Leaning on a Lamppost

I’M WRITING an article for a local magazine/newsletter and decided to take a closer look at the people that you see in the photographs and postcards of a century ago. Sometimes they’re going about their everyday business but more often they’re aware of the photographer, like this man leaning on the lamppost at Middlestown crossroads.

The Dickensian huddle of buildings behind him was later replaced by the buildings of the local Co-operative Society, including a cinema. The village’s fish and chip shop, The Grumpy Friar, and the pharmacy now stand there. I don’t remember it myself, but I believe that Middlestown Church stood on the corner to the right.

The sign points to Wakefield and Huddersfield to the northeast and southwest, Thornhill Edge and Overton to the left and the right.

Tinker the Mystery Cat

I’ve been puzzling over this undated sketch in my everyday sketchbook, the 8 inch square format, that I usually use for pen and ink, that I often have with me on urban errands.

But I couldn’t remember visiting a cafe or a shop that had cats, nor had we been in anyone’s home who kept cats. But we’d obviously been introduced to Tinker, since cats don’t readily tell you their names (see T. S. Eliot).

Then I remembered that we hadn’t met Tinker indoors; he (or she?) is one of Paul the gardener’s cats, or perhaps I should say Paul the gardener is the cats’ Human, that seems to be the way it works, and Tinker, a rather sociable cat, was enjoying the morning sun in his garden in Horbury.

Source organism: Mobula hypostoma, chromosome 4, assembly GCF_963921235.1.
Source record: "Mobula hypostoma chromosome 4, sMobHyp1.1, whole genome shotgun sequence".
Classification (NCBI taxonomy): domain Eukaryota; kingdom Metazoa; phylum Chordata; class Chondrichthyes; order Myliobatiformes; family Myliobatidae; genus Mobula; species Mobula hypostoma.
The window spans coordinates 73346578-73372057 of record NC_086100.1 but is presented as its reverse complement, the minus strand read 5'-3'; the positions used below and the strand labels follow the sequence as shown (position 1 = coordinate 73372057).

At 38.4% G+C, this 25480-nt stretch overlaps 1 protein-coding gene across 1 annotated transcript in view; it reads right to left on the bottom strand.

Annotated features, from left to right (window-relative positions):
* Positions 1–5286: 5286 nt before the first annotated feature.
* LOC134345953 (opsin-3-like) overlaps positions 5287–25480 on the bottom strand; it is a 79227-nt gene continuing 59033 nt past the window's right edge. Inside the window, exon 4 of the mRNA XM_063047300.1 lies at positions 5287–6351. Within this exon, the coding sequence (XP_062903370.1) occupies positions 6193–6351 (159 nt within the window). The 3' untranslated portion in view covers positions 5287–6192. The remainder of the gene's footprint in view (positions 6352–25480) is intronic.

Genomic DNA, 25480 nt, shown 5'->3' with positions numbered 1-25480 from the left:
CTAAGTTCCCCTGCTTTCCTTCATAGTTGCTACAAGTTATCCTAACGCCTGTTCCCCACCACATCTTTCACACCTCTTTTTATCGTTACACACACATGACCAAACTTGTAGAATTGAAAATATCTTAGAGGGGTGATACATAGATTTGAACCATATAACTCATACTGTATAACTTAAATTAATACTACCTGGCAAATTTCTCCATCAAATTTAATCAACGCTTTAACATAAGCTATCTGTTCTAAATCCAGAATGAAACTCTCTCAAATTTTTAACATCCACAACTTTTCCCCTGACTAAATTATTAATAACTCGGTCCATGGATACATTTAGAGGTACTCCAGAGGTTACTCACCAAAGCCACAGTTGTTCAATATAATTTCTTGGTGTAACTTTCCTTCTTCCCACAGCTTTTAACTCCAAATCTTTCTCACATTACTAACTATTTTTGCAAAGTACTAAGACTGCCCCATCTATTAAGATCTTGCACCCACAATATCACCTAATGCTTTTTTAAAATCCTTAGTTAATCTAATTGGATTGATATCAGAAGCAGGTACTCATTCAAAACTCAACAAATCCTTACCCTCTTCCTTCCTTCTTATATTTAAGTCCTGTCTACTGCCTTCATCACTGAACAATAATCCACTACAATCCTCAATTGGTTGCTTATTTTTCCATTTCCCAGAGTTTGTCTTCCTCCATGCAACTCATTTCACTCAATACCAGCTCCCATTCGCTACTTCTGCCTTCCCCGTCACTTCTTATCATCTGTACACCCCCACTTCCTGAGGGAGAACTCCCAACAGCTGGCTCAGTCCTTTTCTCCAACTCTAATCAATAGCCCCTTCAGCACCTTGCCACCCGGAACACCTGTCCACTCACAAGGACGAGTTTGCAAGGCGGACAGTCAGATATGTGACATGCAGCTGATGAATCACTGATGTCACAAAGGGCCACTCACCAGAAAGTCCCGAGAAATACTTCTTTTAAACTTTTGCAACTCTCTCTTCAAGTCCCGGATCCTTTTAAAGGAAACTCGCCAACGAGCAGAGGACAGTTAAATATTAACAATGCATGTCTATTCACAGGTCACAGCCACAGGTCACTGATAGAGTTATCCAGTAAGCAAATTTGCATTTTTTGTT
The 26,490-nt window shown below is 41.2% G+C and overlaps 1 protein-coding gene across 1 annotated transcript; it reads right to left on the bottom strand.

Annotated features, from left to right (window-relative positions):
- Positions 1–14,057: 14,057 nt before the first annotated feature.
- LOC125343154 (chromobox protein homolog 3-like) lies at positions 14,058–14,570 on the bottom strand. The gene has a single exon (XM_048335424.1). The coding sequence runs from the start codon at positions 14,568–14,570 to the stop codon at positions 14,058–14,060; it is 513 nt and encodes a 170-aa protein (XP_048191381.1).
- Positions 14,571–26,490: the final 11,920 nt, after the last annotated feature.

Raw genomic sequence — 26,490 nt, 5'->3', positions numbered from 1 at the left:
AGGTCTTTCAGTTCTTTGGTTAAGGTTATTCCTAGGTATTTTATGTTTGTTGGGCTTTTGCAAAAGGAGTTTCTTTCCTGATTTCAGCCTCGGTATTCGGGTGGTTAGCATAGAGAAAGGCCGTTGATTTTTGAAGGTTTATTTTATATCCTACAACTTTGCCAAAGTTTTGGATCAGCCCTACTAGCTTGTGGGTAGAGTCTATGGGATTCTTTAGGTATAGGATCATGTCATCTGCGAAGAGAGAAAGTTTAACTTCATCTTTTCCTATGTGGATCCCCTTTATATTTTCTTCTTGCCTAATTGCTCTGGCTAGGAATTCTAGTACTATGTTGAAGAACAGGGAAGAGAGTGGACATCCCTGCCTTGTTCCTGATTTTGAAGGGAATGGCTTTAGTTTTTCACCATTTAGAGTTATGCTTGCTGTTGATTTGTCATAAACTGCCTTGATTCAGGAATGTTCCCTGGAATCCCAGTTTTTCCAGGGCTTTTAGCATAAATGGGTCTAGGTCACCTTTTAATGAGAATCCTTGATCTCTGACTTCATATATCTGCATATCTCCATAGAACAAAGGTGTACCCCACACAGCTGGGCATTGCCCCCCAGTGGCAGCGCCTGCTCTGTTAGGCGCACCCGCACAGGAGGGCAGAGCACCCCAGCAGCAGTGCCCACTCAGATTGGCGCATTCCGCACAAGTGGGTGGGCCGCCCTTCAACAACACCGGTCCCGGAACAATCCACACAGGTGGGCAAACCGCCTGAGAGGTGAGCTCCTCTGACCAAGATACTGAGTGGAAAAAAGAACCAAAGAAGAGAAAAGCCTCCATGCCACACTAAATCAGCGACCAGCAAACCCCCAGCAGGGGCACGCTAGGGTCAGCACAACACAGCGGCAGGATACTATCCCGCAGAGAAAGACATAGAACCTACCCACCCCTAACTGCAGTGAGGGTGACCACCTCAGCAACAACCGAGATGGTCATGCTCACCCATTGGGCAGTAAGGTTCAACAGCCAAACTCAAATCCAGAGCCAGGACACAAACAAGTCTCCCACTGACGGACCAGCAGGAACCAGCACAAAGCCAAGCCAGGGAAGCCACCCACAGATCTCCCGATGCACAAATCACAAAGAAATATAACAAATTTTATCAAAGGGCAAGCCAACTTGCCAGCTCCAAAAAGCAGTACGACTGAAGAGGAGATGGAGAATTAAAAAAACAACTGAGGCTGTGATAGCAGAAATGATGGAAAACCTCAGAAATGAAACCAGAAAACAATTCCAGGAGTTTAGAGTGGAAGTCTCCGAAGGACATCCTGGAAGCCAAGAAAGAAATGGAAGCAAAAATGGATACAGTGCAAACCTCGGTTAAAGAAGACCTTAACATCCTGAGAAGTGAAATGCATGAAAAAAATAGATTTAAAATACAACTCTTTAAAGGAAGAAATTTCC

He’s a pretty laid-back cat.

Line and Tone

I was reading an introduction to a How to Draw the Human Figure by Victor Ambrus about figure drawing recently.

For me springy line is the trademark of his work but surprisingly he warned his readers off focusing on line when drawing people.

I’m used to Ruskin’s advice that you should draw outlines (such as the branches of a tree) with as much care as you would make a map (of a river delta, for instance) for a group of pedantic and litigious landowners.

Ambrus’s drawings have that kind of precision and you’d think that he’d have a similar method in his mind as he drew but he points out that you shouldn’t be looking for outlines as such. If you’re drawing a nearby figure (as opposed to a distant tree) you’re seeing three-dimensional forms, which, if you’ve got vision in both eyes, don’t have a precise edge. So, I guess he’s saying, draw the forms not the edges.

He also points out that tones don’t stop abruptly at the edges of the form. I’ve always thought of this as a problem (for instance when my grizzled, not to say white, hair blends seamlessly into a white background on a passport photograph!) but it’s something to look out for as you draw. We don’t live in a world that resembles a paint-by-numbers colouring book, with precise edges and abrupt transitions of tone and colour.

I tried to keep all this in mind as I drew my left hand!

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